There is a subtle sour smell of sweat. It has permeated all of my belongings. I have been in the lowland rainforest of Costa Rica for just about two months. It rains constantly here, making sure everything has a perpetually clammy, slightly damp feel. I have been here catching fruit eating bats for a collaborative project with my advisor. We are investigating the coevolution of fruit scents in piper plants and the diet of a genus of bats, Carollia spp.
Piper is highly diverse and rampant genus of plants. There are ca. 1,000-2,000 species worldwide and about 50 of them can be found in the La Selva Biological reserve. The first month, I scrambled around the forest picking leaves of anything and everything I thought was piper. At first, it was extremely challenging because you think you know what Piper looks like and then BAM! you realize there is so much variability in traits for within one species. Even across different species you can have everything from heart shaped leaves to round to smooth to hairy leaves. You have species that can only be positively identified by smell, “Smells like lemons, must be Piper xanthstachyum!” or even species you have to identify by taste “Oh shit, my tongue is numb, must be Piper darienese!”
However, it has become kind of fun, like a super hard version of “Where’s Waldo?”. Except, instead of Waldo you have 50 species of plants that look like everything else in the forest and instead of a two-page book spread you are in 1,600 hectares of jungle!
In the evenings, I mist-net trying to catch the species that are feeding on these plants, Carollia castanea, Carollia sowelli, and Carollia perspicillata. These species are relatively abundant so most nights we catch at least a few. However, these aren’t the only species that are eating the Piper. The other night we caught Dermanura watsoni (Thomas’s fruit-eating bat), with a Piper in the net! Be that as it may, the Carollia bats are the real specialists at eating Piper.
Every night is a challenge, an adventure and sometimes a success! We have one more month of sampling to go and the rains are starting heavy again. Wish us luck!
Two flashes of lightening, I am subconsciously counting the seconds…until a loud clap of thunder rolls through the clouds above. With all this I am still unsure if it is going to rain. I teeter between packing up my gear to sprint to the nearest shelter or try to wait it out. If the rain does come I will only have seconds to get to shelter before it hits hard.
I stand. I wait. I listen. All of a sudden I hear the Howler monkeys scream their loud whooping calls as they protest the impending rain. Then I know it’s about to rain and hard. I scramble to pack up my equipment and samples and after a minute I am drenched. This is life in the rainforest.
I have been here for a little over two months and I am finally starting to understand the voice of the jungle. When I first arrived it was overwhelming, so much so, that I felt I couldn’t hear or see anything even though with every step I took I passed dozens of species. It’s like getting to know a new friend, you learn how to read them. Read the cues of their behavior and read their moods. This rainforest is definitely a moody one. The weather is capricious, especially as we enter December. One minute the rain will be pouring down so hard you have to shout over it and then, all of a sudden, the sun will break through, hot and strong. The water will immediately start evaporating and you can see the steam rising from the ground all around you. While this can make field work challenging it also makes this place surreal and magical.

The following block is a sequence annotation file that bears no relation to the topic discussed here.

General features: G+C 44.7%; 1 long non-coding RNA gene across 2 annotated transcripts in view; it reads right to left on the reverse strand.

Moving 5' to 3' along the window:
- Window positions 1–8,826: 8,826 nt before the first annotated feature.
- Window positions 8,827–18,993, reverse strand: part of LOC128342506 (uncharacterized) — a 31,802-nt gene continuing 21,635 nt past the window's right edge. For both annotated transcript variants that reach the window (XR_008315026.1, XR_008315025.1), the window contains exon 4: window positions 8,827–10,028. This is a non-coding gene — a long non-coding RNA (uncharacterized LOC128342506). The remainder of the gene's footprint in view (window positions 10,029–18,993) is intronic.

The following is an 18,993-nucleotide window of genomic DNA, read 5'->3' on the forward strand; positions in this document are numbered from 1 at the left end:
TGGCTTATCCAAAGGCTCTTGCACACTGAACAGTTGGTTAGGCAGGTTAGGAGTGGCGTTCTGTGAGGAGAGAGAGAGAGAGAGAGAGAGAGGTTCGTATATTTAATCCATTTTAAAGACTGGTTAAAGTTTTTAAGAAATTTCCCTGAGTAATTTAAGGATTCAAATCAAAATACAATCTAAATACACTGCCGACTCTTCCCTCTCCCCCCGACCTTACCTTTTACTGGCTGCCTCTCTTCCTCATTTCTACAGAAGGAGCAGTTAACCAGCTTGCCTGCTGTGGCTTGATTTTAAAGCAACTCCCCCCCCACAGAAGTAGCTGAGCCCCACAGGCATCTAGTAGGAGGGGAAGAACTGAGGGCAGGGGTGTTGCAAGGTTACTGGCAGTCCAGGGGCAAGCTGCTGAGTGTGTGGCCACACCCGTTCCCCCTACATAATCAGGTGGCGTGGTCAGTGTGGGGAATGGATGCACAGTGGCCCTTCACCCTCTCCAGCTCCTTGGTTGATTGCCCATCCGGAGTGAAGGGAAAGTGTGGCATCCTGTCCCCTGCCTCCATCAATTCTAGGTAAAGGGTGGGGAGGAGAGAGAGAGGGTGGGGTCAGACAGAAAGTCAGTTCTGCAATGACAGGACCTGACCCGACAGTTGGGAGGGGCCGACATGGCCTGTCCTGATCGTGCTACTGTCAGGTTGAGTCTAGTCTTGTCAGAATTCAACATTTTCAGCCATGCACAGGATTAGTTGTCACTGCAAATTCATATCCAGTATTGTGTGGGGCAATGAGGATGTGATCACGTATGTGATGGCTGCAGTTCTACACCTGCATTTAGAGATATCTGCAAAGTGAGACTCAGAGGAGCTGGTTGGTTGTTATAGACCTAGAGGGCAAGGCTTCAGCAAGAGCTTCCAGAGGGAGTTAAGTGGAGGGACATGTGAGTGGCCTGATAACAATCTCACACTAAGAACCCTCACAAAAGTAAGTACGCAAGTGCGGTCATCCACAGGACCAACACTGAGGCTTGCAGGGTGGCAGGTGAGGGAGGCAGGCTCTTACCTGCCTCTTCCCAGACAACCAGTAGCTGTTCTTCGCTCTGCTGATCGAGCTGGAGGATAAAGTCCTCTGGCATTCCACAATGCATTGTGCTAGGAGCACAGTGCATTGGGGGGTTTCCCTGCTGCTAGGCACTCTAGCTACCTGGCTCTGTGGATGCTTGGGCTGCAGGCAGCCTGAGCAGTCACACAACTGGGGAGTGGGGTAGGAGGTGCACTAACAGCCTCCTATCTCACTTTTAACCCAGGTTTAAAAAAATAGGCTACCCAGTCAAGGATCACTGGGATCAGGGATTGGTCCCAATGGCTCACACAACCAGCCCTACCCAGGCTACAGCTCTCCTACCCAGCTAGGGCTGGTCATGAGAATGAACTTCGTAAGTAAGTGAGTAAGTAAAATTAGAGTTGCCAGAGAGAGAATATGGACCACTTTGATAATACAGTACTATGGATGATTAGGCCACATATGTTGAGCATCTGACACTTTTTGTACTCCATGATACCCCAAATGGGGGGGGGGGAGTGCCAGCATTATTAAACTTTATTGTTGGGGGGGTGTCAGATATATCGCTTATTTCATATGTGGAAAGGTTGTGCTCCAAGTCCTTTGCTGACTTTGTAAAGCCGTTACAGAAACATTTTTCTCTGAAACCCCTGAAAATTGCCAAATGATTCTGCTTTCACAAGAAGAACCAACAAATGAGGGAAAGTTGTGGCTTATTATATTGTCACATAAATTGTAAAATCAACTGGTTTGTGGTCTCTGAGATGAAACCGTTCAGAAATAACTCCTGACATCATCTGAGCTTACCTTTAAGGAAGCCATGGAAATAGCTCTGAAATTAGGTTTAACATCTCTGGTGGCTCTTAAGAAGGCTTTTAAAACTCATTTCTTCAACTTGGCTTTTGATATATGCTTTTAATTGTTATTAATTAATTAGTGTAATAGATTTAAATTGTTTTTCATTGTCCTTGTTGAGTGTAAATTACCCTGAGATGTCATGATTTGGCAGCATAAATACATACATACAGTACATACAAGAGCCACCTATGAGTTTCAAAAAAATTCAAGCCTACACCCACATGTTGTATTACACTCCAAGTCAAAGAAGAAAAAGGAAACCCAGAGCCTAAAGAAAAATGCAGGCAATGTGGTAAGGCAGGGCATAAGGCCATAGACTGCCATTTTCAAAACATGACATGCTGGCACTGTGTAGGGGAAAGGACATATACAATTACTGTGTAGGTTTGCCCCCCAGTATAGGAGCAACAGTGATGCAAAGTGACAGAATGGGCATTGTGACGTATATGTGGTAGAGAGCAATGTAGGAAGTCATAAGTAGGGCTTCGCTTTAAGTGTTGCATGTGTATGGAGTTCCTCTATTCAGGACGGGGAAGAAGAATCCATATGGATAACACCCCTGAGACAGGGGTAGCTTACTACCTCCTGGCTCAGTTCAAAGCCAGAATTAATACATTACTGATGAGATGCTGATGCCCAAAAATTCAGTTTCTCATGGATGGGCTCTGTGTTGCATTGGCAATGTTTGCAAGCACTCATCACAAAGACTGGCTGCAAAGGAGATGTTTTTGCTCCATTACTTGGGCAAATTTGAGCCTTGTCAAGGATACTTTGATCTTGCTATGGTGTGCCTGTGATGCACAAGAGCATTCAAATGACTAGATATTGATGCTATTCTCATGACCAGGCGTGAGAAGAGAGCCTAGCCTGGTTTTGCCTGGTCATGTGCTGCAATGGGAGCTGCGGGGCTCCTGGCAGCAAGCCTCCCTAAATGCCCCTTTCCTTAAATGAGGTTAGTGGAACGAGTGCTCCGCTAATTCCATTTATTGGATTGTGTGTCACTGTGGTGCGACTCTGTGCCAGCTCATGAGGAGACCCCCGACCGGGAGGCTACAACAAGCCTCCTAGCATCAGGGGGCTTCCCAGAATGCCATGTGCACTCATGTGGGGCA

Grenada is a small country in the southern tip of the Caribbean island chain. It is full of colorful animals, lively culture and truly benevolent people.
I have been here for almost two weeks helping the Veterinary researchers at St. George University to study bats and the viruses they may carry. We have been trekking all around the island, North to South shore and everything in between, searching for bats. We climbed through abandoned houses, chocolate and nutmeg factories. Mist-netted at the military base, outside of schools, around people’s houses and outside of a bar.
We caught four of the twelve species on the island: Artibeus jamaicensis, Glossophaga longirostris, Molossus molossus and one Artibeus lituratus. We find that the Jamaican fruit bat (Artibeus jamaicensis) and the Miller’s long-tongued bat (Glossophaga longirostris) are, by far, the most common and the easiest to find as they roost exposed in the ceiling of abandoned or lightly used buildings.
At first, the Velvety free-tailed bat (Molossus molossus), was difficult to locate, but thankfully we have a very skilled and social vet helping us Dr. Carter. As we drove through small towns we started talking to people and pretty soon the bats were easy to find! While we are out we got a chance to talk to local people about the important aspects bats contribute to ecology. Grenadians are extremely receptive to this information we hope to have changed a few people’s minds that bats are good!
Oh man, has it been a whirl wind! This summer I am assisting my lab mate Rochelle Kelly with her super cool research on the biogeography of bats in the Pacific North West, specifically the fragmented habitat of the San Juan Archipelago.
We have already been here a week and have been mist netting on two islands, Blakely and Shaw. Both have been spectacular in their own way.
On Blakely Island we stayed at the Seattle Pacific University (SPU) field station. During our stay we mist-netted at a historical landmark, Spencer’s Cabin. Home to a resident* Townsend’s big-eared bat (Corynorhinus townsendii), an extremely charismatic and adorable bat!The first evening we mist-netted we caught several species including two Townsend’s!! Sadly, one of those got away…yeah, yeah just like the old fish tales.
The next night we netted at Taggares pond and we were in for such a surprise! We caught 20 bats that night which is extremely good for netting on an island with two large lakes! We also saw a beaver and two barred owl juveniles. Even though it was busy at the nets we had help. Some SPU students, who were on their own field course, came out and netted with us until midnight, even though they had a final the next morning at 9am. We were so thankful to them for helping our night go so smoothly!
Unfortunately we had to move on from Blakely and set up home base on Shaw Island. Shaw is a beautiful Island that has more of a down-home farm feel.
We have netted there a couple of nights and put out acoustics detectors to monitor bat activity of the species we are not capturing in our nets. We will continue to explore more islands in this archipelago and catch more great species like this Myotis evotis!